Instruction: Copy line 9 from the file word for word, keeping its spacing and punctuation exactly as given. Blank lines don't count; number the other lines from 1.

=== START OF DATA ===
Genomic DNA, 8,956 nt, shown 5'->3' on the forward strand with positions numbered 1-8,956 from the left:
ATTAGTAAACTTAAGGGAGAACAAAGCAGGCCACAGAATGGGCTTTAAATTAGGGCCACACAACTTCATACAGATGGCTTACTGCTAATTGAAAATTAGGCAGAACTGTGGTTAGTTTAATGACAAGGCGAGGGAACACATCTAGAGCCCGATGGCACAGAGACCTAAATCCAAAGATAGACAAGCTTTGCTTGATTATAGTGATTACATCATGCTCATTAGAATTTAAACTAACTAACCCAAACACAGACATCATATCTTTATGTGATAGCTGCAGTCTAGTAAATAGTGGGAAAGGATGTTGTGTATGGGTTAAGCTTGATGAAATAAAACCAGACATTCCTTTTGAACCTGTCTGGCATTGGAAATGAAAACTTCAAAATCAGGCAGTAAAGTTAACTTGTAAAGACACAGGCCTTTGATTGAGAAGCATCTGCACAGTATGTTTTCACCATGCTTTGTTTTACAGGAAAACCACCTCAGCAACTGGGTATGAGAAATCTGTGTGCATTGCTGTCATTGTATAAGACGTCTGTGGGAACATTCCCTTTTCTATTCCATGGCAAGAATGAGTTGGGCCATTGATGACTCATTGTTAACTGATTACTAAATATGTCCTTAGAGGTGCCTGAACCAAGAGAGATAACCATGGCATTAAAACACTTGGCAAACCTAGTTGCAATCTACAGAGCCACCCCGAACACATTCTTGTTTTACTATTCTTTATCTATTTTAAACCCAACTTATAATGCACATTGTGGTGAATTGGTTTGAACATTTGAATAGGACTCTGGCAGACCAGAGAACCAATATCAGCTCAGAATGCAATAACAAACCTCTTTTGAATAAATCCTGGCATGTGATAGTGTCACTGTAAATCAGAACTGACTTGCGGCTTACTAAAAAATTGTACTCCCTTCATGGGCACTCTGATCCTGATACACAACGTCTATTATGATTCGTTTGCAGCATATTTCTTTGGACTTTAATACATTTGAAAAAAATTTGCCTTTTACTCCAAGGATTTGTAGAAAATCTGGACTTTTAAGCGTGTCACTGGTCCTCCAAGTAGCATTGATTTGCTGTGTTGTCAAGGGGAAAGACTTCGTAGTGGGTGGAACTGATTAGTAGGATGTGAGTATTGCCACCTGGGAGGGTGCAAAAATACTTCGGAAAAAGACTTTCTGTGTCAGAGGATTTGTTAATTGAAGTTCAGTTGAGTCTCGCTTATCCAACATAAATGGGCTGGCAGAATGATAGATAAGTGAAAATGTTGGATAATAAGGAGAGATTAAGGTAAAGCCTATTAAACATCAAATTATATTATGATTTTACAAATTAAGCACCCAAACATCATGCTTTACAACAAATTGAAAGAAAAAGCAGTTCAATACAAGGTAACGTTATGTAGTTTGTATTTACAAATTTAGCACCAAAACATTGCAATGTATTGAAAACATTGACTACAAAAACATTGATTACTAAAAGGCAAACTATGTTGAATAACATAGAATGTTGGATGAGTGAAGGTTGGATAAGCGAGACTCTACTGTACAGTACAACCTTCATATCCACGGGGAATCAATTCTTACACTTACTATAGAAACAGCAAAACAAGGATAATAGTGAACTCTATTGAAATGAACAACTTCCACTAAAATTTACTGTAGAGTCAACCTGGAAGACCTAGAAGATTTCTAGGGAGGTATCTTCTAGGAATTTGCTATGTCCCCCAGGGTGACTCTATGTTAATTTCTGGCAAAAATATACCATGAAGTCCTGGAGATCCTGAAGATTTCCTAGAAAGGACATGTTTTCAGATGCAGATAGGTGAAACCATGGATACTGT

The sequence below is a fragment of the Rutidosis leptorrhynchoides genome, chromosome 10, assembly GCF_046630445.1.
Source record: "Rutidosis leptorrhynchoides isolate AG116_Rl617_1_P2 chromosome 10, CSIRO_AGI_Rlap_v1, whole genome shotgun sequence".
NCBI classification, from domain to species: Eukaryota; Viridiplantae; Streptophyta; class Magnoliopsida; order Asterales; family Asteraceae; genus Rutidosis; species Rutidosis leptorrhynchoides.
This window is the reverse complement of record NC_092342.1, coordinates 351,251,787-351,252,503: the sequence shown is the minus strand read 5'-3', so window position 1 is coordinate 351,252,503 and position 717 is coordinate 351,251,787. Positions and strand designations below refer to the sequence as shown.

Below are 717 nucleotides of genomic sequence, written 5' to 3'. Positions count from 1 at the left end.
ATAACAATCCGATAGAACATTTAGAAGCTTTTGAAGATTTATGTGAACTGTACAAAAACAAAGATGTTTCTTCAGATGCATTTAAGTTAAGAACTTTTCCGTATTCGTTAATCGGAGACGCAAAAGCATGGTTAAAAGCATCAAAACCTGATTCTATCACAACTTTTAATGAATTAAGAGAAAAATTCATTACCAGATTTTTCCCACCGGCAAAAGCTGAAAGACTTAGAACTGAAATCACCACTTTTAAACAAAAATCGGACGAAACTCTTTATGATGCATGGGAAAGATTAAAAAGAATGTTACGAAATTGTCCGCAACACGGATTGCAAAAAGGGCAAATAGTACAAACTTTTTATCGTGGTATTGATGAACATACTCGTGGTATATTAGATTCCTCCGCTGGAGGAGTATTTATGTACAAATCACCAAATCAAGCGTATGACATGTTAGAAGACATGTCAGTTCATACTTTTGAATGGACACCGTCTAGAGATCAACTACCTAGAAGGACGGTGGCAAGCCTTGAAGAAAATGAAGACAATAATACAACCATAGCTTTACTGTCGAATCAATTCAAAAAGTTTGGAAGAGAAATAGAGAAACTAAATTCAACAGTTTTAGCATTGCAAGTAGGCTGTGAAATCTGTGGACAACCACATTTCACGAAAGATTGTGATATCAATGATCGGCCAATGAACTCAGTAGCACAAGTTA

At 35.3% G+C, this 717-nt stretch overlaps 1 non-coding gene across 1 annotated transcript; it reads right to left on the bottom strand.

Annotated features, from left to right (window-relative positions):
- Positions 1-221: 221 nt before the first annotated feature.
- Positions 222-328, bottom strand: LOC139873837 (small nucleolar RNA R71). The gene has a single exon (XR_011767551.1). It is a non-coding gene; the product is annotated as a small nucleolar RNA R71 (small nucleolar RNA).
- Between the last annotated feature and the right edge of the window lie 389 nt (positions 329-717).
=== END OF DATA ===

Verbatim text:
At 35.3% G+C, this 717-nt stretch overlaps 1 non-coding gene across 1 annotated transcript; it reads right to left on the bottom strand.